Butter : Ross Donlon


Wið geswell, genim þas ylcan wyrte myllefolium mid buteran gecnucude.  ‘For a boil, take the yarrow plant mixed with butter.’  

(This is the first recorded use of ‘butter’ in English.)

The Greek boutyron joins bous (cow, ox) and tyros (cheese) to make our word for butter.

Cow’s Cheese might sound loony as a cow jumping over the moon but there it is, original butter.

What do you think of when you think of butter? I remember Nan buying a stick of Norco,

something almost alive in the ice box like a delicious piece of sun. Or sin. Ah butter.

50’s memories. No Butter Bloke but there was the Bread Man. Horse and cart parked, he galloped

upstairs to our bread box. We waited in the flat like brigands, ready to mug hot bread with butter.

We eschewed the crust (later used to make curly snails) and dived into a wheat-warm womb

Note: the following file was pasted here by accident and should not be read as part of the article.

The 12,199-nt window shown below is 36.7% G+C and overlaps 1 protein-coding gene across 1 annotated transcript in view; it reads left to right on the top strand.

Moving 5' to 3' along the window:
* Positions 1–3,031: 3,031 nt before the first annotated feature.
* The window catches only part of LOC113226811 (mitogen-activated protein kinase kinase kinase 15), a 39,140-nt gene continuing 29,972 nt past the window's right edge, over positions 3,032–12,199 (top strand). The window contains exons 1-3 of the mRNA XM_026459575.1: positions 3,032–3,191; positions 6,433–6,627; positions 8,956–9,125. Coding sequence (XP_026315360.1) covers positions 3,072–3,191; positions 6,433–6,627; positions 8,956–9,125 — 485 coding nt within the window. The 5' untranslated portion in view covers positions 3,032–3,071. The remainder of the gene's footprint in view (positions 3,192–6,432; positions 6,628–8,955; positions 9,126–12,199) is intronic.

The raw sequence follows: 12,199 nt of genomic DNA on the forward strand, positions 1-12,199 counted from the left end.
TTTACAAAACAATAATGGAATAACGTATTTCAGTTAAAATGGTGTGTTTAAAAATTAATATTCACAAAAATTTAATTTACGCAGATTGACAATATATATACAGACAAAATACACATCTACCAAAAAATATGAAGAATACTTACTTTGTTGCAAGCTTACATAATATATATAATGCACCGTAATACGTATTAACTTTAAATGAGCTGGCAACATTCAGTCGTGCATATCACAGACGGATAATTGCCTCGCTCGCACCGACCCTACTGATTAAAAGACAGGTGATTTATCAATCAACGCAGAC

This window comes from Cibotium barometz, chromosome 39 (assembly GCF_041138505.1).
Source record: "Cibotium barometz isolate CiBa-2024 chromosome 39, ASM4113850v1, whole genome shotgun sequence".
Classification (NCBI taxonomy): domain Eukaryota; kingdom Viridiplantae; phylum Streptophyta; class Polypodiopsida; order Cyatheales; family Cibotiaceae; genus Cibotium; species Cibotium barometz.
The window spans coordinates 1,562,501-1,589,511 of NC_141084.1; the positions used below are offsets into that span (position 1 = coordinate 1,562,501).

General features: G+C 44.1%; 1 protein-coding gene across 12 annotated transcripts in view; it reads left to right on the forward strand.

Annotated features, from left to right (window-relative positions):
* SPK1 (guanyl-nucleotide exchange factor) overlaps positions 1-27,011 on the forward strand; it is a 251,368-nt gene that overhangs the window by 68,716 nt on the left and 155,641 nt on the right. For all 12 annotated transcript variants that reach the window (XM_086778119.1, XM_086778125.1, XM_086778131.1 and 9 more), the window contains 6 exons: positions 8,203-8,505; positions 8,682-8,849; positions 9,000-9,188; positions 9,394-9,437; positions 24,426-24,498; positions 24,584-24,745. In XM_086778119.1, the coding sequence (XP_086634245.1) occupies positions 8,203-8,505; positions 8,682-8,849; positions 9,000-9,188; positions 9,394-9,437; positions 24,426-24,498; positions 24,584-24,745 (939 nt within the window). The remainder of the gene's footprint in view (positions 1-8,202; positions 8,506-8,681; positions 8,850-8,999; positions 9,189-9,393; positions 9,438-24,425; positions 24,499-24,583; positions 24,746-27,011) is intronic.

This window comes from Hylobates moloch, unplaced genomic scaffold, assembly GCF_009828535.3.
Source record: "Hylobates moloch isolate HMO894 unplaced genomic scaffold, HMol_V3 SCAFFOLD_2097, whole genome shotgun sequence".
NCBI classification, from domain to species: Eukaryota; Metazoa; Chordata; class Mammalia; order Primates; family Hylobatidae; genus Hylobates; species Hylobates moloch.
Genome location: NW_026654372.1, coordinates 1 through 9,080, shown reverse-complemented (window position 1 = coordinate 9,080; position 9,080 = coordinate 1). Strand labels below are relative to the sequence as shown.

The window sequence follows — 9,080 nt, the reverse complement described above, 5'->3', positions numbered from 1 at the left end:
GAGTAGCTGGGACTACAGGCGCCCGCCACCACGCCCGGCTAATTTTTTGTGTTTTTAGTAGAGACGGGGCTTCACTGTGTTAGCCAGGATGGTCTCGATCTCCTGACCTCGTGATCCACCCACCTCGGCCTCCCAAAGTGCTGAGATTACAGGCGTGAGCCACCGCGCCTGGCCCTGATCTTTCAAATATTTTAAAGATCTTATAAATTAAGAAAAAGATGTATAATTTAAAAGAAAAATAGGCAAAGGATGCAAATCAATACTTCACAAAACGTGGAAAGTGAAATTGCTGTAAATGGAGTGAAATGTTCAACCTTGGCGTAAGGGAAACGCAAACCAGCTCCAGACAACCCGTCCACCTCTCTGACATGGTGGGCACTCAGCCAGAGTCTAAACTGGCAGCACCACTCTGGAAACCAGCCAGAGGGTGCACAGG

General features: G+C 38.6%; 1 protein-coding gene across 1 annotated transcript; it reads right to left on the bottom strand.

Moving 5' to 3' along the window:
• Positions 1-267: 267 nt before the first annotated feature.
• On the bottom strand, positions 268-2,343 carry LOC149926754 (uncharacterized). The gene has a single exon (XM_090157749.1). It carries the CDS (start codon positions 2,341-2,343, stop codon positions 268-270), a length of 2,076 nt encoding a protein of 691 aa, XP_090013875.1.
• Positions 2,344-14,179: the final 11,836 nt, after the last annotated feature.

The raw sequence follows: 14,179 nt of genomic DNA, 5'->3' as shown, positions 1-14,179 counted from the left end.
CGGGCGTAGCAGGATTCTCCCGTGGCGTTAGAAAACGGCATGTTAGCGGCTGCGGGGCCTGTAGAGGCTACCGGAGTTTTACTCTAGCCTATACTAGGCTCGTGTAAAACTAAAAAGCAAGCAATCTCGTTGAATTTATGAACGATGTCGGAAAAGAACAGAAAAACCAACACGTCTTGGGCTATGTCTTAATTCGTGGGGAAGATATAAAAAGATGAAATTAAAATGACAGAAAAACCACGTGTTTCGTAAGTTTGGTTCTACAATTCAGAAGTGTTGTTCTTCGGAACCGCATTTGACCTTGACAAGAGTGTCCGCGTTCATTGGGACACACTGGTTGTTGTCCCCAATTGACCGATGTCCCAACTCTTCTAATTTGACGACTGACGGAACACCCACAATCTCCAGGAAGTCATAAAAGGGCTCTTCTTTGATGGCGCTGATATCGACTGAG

slathered gold. Then with marmalade, honey or jam we added bliss to the blessing of butter.

And so to sex. Has essence of cow cheese never occurred to you as you reached for the heights?

Yet far beyond pharmacy’s plastic packs waits the original lubricant of Eros. Hellooooo, Butter!

My friend’s thing was shaving cream. He loved to brush love poems on his lover’s pelt.

Me, I dreamt of fun couplings with the glory of Norco, but could never wait for the butter…

    to melt.